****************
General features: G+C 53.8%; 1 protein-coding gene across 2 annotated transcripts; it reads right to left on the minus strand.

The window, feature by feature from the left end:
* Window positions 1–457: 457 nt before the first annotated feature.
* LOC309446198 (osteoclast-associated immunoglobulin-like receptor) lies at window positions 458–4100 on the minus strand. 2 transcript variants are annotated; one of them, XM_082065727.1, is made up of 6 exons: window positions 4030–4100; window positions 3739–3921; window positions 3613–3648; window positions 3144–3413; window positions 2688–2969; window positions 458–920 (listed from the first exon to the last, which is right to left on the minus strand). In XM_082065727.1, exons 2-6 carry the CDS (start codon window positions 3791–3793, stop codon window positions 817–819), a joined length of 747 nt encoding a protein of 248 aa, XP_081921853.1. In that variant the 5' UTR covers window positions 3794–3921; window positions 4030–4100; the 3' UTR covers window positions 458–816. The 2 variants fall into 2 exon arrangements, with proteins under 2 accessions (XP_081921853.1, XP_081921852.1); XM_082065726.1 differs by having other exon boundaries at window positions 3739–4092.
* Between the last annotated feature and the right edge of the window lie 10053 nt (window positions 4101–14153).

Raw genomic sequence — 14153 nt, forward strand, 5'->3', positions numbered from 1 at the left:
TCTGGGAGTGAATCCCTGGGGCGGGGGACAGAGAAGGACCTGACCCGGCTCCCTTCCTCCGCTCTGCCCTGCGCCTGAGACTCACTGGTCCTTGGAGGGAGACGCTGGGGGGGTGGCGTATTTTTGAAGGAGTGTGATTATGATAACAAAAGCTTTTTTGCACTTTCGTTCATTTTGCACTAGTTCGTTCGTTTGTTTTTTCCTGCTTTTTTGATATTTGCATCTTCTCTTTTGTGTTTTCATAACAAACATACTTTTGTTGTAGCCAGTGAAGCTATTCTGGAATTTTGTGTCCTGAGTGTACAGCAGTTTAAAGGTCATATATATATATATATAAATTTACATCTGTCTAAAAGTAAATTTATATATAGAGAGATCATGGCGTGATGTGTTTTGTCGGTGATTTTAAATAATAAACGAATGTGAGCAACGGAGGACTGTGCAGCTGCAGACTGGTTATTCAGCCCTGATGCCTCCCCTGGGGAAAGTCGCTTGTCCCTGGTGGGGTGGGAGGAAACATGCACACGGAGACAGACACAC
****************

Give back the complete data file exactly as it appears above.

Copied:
General features: G+C 53.8%; 1 protein-coding gene across 2 annotated transcripts; it reads right to left on the minus strand.

The window, feature by feature from the left end:
* Window positions 1–457: 457 nt before the first annotated feature.
* LOC309446198 (osteoclast-associated immunoglobulin-like receptor) lies at window positions 458–4100 on the minus strand. 2 transcript variants are annotated; one of them, XM_082065727.1, is made up of 6 exons: window positions 4030–4100; window positions 3739–3921; window positions 3613–3648; window positions 3144–3413; window positions 2688–2969; window positions 458–920 (listed from the first exon to the last, which is right to left on the minus strand). In XM_082065727.1, exons 2-6 carry the CDS (start codon window positions 3791–3793, stop codon window positions 817–819), a joined length of 747 nt encoding a protein of 248 aa, XP_081921853.1. In that variant the 5' UTR covers window positions 3794–3921; window positions 4030–4100; the 3' UTR covers window positions 458–816. The 2 variants fall into 2 exon arrangements, with proteins under 2 accessions (XP_081921853.1, XP_081921852.1); XM_082065726.1 differs by having other exon boundaries at window positions 3739–4092.
* Between the last annotated feature and the right edge of the window lie 10053 nt (window positions 4101–14153).

Raw genomic sequence — 14153 nt, forward strand, 5'->3', positions numbered from 1 at the left:
TCTGGGAGTGAATCCCTGGGGCGGGGGACAGAGAAGGACCTGACCCGGCTCCCTTCCTCCGCTCTGCCCTGCGCCTGAGACTCACTGGTCCTTGGAGGGAGACGCTGGGGGGGTGGCGTATTTTTGAAGGAGTGTGATTATGATAACAAAAGCTTTTTTGCACTTTCGTTCATTTTGCACTAGTTCGTTCGTTTGTTTTTTCCTGCTTTTTTGATATTTGCATCTTCTCTTTTGTGTTTTCATAACAAACATACTTTTGTTGTAGCCAGTGAAGCTATTCTGGAATTTTGTGTCCTGAGTGTACAGCAGTTTAAAGGTCATATATATATATATATAAATTTACATCTGTCTAAAAGTAAATTTATATATAGAGAGATCATGGCGTGATGTGTTTTGTCGGTGATTTTAAATAATAAACGAATGTGAGCAACGGAGGACTGTGCAGCTGCAGACTGGTTATTCAGCCCTGATGCCTCCCCTGGGGAAAGTCGCTTGTCCCTGGTGGGGTGGGAGGAAACATGCACACGGAGACAGACACAC